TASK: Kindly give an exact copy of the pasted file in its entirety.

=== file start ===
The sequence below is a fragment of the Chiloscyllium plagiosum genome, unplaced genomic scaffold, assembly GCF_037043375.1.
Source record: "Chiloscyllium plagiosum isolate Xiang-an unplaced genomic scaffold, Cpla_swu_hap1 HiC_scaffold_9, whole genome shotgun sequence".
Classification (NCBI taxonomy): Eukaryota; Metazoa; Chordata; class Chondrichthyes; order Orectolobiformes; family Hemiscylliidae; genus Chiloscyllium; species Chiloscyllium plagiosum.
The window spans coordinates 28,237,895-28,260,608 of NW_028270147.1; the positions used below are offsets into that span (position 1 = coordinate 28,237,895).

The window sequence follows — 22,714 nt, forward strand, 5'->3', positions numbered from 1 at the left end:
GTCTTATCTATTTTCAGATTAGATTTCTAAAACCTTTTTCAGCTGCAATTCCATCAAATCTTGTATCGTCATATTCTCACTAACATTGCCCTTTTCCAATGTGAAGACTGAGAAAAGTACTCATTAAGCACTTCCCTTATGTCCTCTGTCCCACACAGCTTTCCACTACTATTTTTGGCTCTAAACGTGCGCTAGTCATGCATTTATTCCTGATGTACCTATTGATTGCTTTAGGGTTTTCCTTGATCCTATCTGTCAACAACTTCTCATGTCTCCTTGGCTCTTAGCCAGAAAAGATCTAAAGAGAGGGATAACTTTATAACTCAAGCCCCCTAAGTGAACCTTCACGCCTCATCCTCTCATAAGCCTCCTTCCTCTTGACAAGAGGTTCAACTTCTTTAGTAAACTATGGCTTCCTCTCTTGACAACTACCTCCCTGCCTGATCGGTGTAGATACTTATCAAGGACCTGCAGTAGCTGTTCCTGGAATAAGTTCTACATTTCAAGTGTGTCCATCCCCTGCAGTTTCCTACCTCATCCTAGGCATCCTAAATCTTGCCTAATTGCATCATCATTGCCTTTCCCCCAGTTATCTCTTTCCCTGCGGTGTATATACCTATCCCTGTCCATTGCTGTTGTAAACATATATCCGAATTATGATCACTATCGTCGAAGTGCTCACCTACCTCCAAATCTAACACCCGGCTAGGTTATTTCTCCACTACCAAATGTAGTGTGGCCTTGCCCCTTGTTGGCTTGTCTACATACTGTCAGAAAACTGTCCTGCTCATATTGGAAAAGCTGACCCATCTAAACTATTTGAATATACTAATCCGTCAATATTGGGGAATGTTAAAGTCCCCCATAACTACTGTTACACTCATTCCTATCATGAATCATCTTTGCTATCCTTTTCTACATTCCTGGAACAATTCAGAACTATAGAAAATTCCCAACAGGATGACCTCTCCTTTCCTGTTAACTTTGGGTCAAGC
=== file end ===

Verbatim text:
The sequence below is a fragment of the Chiloscyllium plagiosum genome, unplaced genomic scaffold, assembly GCF_037043375.1.
Source record: "Chiloscyllium plagiosum isolate Xiang-an unplaced genomic scaffold, Cpla_swu_hap1 HiC_scaffold_9, whole genome shotgun sequence".
Classification (NCBI taxonomy): Eukaryota; Metazoa; Chordata; class Chondrichthyes; order Orectolobiformes; family Hemiscylliidae; genus Chiloscyllium; species Chiloscyllium plagiosum.
The window spans coordinates 28,237,895-28,260,608 of NW_028270147.1; the positions used below are offsets into that span (position 1 = coordinate 28,237,895).

The window sequence follows — 22,714 nt, forward strand, 5'->3', positions numbered from 1 at the left end:
GTCTTATCTATTTTCAGATTAGATTTCTAAAACCTTTTTCAGCTGCAATTCCATCAAATCTTGTATCGTCATATTCTCACTAACATTGCCCTTTTCCAATGTGAAGACTGAGAAAAGTACTCATTAAGCACTTCCCTTATGTCCTCTGTCCCACACAGCTTTCCACTACTATTTTTGGCTCTAAACGTGCGCTAGTCATGCATTTATTCCTGATGTACCTATTGATTGCTTTAGGGTTTTCCTTGATCCTATCTGTCAACAACTTCTCATGTCTCCTTGGCTCTTAGCCAGAAAAGATCTAAAGAGAGGGATAACTTTATAACTCAAGCCCCCTAAGTGAACCTTCACGCCTCATCCTCTCATAAGCCTCCTTCCTCTTGACAAGAGGTTCAACTTCTTTAGTAAACTATGGCTTCCTCTCTTGACAACTACCTCCCTGCCTGATCGGTGTAGATACTTATCAAGGACCTGCAGTAGCTGTTCCTGGAATAAGTTCTACATTTCAAGTGTGTCCATCCCCTGCAGTTTCCTACCTCATCCTAGGCATCCTAAATCTTGCCTAATTGCATCATCATTGCCTTTCCCCCAGTTATCTCTTTCCCTGCGGTGTATATACCTATCCCTGTCCATTGCTGTTGTAAACATATATCCGAATTATGATCACTATCGTCGAAGTGCTCACCTACCTCCAAATCTAACACCCGGCTAGGTTATTTCTCCACTACCAAATGTAGTGTGGCCTTGCCCCTTGTTGGCTTGTCTACATACTGTCAGAAAACTGTCCTGCTCATATTGGAAAAGCTGACCCATCTAAACTATTTGAATATACTAATCCGTCAATATTGGGGAATGTTAAAGTCCCCCATAACTACTGTTACACTCATTCCTATCATGAATCATCTTTGCTATCCTTTTCTACATTCCTGGAACAATTCAGAACTATAGAAAATTCCCAACAGGATGACCTCTCCTTTCCTGTTAACTTTGGGTCAAGC